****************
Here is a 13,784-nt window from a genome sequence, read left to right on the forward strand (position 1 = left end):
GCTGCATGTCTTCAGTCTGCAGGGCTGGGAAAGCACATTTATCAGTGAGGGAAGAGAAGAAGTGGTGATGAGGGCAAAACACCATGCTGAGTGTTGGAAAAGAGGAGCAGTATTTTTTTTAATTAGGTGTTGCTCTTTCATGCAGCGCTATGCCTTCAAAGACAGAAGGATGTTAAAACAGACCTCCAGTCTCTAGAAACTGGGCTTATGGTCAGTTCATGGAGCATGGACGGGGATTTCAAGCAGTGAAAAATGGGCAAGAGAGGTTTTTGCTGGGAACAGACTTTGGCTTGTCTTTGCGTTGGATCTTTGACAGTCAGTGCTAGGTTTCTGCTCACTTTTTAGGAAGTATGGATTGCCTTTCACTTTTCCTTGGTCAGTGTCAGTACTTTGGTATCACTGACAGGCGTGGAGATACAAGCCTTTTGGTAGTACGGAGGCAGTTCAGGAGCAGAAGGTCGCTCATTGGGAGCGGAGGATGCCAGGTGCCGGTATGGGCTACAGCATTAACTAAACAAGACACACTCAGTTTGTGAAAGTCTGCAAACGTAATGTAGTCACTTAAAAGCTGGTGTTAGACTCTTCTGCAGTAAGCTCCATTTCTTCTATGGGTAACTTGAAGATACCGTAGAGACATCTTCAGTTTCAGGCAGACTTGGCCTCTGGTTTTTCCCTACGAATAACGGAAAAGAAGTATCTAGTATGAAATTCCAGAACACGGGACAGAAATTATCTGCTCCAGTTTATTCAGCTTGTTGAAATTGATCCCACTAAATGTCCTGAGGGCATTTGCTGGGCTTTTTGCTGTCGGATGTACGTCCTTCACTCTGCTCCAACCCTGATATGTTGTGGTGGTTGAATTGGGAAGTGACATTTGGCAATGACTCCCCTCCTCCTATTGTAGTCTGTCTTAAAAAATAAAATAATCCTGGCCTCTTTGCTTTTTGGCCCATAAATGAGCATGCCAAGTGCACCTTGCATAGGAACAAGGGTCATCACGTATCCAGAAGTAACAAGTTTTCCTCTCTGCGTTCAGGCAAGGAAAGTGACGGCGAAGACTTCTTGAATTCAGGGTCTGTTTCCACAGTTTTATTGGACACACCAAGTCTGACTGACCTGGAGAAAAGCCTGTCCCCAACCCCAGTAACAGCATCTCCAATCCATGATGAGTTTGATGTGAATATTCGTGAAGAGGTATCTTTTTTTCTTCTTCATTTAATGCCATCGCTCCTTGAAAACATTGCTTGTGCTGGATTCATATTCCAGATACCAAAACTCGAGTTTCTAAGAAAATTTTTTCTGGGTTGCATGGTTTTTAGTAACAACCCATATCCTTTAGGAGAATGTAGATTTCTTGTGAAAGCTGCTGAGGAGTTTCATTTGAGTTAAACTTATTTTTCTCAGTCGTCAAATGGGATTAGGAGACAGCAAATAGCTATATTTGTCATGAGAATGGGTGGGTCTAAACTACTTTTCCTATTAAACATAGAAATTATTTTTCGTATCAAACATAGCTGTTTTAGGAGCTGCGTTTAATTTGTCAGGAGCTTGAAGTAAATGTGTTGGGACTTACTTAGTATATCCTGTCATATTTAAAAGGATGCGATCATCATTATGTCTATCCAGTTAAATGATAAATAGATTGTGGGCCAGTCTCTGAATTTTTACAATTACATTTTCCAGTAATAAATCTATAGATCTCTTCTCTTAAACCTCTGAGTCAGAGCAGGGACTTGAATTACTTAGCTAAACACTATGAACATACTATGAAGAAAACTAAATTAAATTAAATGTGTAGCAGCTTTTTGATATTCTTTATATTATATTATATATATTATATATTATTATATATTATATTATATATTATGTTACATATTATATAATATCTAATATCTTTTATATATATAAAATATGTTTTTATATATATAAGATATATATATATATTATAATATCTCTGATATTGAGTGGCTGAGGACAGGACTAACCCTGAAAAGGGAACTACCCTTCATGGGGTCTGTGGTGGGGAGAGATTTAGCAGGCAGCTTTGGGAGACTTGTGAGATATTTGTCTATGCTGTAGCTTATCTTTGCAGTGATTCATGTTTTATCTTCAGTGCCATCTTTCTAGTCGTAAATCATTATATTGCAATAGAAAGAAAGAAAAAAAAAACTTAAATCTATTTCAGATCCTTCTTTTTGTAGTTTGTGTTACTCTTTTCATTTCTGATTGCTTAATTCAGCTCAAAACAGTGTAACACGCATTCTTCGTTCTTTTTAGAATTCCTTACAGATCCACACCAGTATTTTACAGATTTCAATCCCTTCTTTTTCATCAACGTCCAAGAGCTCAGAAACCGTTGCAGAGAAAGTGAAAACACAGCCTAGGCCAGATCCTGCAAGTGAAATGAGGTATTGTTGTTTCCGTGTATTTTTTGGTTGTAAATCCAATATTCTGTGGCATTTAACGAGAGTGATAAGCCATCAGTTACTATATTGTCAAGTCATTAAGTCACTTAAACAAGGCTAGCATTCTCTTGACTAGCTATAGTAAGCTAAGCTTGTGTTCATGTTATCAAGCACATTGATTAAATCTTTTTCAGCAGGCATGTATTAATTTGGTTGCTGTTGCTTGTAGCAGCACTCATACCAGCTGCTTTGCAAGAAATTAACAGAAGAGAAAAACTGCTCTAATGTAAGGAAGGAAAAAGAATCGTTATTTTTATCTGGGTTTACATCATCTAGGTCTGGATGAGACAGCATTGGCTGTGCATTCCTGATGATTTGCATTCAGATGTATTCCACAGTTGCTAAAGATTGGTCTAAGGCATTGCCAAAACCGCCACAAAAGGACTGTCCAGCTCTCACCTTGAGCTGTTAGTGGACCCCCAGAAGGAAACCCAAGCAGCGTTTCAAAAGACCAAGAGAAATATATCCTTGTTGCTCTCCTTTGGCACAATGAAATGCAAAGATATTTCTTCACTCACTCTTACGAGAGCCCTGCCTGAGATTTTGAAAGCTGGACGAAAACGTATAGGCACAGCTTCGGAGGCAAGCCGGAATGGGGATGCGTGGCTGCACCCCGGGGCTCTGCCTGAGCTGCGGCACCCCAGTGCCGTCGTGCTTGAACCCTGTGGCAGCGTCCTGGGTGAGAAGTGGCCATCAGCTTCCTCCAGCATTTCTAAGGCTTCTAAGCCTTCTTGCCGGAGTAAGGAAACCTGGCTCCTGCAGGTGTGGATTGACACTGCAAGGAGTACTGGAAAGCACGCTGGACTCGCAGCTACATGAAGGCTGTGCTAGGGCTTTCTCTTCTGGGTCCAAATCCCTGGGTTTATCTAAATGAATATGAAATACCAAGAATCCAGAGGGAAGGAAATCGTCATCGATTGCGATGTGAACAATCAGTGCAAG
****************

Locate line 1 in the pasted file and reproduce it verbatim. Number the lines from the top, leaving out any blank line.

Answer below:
Here is a 13,784-nt window from a genome sequence, read left to right on the forward strand (position 1 = left end):